How To Make A Fiberglass Tube, The Hard Way

3 Sep
Precision Engineering

Fiberglass tubes. Wow, think of all the uses. You can hold things up, or store stuff, or brace something, or just put a fishing pole in it. The tube my father and I were trying to make has an ID the same diameter as a 2″ aluminum pipe and is about three feet long. I would like to tell you what I’m going to use it for, but I can’t do that yet.

Of course you can buy fiberglass tubes, which I suppose is what most people would do. But why buy it when you can make it. Should be easy, right? Ha.

My first attempt at this was way back in Marathon, Florida, and it was a total disaster. It was hot and I put too much hardener in the polyester resin so everything started to set when I was only halfway done and I ended up with some poorly-bundled fiberglass bonded solidly onto my aluminum pipe.

Lesson 1: Go easy on the hardener, and don’t try to do this in direct sunlight on a 95-degree day.

The second attempt was a bit more thought out. I had learned the first time that the fiberglass tube can be hard to remove from the pipe so this time we took extra precautions. We started by wrapping the pipe with thick paper, allowing a little bit of a gap to keep things loose. Then we wrapped the paper in plastic wrap.

With our pole all trussed up we started laying on fiberglass:

It helped to start by coating the pole with resin so that the cloth will stick.
I found it easiest to support the pole at both ends and spin it in place, wrapping the cloth around
I painted on resin with a brush as I went. It’s a little tricky to keep from over-saturating the cloth. The goal is transparency without getting drippy.
At first I was smoothing the cloth by hand but later found it more effective to just use the brush.
The last wrap

We put a few wraps of cloth around our tube and then let it gel up. If you get the resin at just the right gel time there is a point where the cloth will hold its shape but can still be cut with a utility knife. This is when I trimmed the imperfections and cut the ragged ends off of the tube.

This is also a good time to spin the tube around a bit on the pipe to make sure that it will still be able to come off. It spun ok so we let it harden and slid it off. Everything worked just fine, except that we had made the tube too big, and our pipe was a loose fit.

Lesson Two: You’ve got to be careful about getting just the right amount of slop in your fitting…

Back to the glass. Our next attempt was done in the same manner but this time we wrapped the paper tightly around the tube. When it came time to pull it off, it was stuck on quite solidly. I ended up having to cut it off with a utility knife:

Lesson Three: Don’t squeeze down on the cloth too hard when you roll it on the tube.

We decided to use it anyway. Our strategy all along was to start with just a few layers to make a sort of form and then to add the majority of the fiberglass around that. Even after cutting it off this bit of tube kept its shape so we put it back on the pipe and glassed over it with more layers.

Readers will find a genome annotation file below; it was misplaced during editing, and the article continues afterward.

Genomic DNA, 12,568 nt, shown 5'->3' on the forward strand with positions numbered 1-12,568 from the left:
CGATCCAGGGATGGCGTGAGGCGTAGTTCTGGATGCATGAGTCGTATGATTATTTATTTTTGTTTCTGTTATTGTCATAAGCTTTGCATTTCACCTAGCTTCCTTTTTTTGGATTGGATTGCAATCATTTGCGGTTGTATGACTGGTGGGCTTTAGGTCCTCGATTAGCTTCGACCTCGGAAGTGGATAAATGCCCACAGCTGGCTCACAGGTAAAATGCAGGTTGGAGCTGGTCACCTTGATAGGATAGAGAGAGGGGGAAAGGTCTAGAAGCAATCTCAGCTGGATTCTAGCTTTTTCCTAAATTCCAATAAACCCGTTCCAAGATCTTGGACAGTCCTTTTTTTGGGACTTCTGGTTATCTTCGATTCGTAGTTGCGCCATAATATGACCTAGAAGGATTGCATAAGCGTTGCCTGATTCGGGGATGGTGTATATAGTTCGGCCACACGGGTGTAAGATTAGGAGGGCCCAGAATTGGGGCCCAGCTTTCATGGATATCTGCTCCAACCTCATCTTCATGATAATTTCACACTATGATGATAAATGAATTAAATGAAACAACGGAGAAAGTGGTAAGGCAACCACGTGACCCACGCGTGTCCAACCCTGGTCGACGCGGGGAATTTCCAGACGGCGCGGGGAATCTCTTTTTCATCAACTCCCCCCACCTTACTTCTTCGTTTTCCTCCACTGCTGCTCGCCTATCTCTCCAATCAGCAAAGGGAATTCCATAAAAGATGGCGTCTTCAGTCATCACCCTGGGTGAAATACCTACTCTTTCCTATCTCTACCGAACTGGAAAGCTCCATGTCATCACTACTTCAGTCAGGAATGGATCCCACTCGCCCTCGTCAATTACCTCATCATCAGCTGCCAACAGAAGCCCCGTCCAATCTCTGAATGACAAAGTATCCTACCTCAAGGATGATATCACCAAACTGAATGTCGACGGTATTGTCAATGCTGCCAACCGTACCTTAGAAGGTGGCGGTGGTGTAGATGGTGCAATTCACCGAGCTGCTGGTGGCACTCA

We were running low on thin fiberglass so we used some heavy bi-axial cloth that I had around. I was worried about properly wetting out the cloth as we rolled it so I started by rolling resin on the whole piece.

I rolled it up and then checked that it would still rotate on the pipe. All seemed well. Then I got distracted and didn’t check again until it was cured. This was a very bad idea. Our tube was, again, totally bonded onto the pipe, and it was three times as thick as the last one.

Lesson Three: Don’t wander off when the job is half finished.

We tried twisting it. We tried banging the pipe on the ground. We tried WD-40. We even tried filling the pipe with ice in an attempt to shrink it.

Nothing worked. Eventually we got so frustrated that we gave up and went back to the drawing board. I did a little research and found out that our problem was that fiberglass actually shrinks when it cures. Ok, technically the resin shrinks and the fiberglass does not, but in this case the end result was the same. Epoxy, apparently, works better for this sort of thing because it shrinks a lot less. But it’s three times the cost.

Lesson Four: Curing fiberglass shrinks!

But knowing that didn’t solve our problem. What did was re-examining our original tube and deciding that it would actually work just fine. We went back over it with a few more layers and ended up with a very strong fiberglass tube, just right for our purposes:

All we had left to do was to remove our big mistake from the pipe. That proved to be quite a chore!

This article was syndicated from Safe At Harbour But Meant For The Sea: DIY Sailing with Paul Calder


  1. robert rollins

    Use a long party balloon, used for making balloon animals, wrap the inflated balloon and once it cures just pop the balloon.

  2. Ian

    I remember reading about the Gossamer Condor, a human powered plane build in the 1970’s. They needed carbon fiber tubes, so they wound an aluminum tube with the carbon and cured it. They then used pool chemicals to dissolve the aluminum leaving the just the carbon tube.

    another idea.

  3. Hank

    I ran across an article discussing making a carbon fiber or fiberglass mast on the UK Cherub site. I haven’t tried this – but it sounds reasonable….

    “One method that has had some sucsess is to cover the mandrel in candle wax this is melted in a pot and brushed onto the mandrel, and smmothed with a low temperature iron. When the time comes to get the mast off you can heat the mandrel by blowing steam through it a walpaper stripper is a handy tool. Once the wax is soft the mast should slip of eaisily.”

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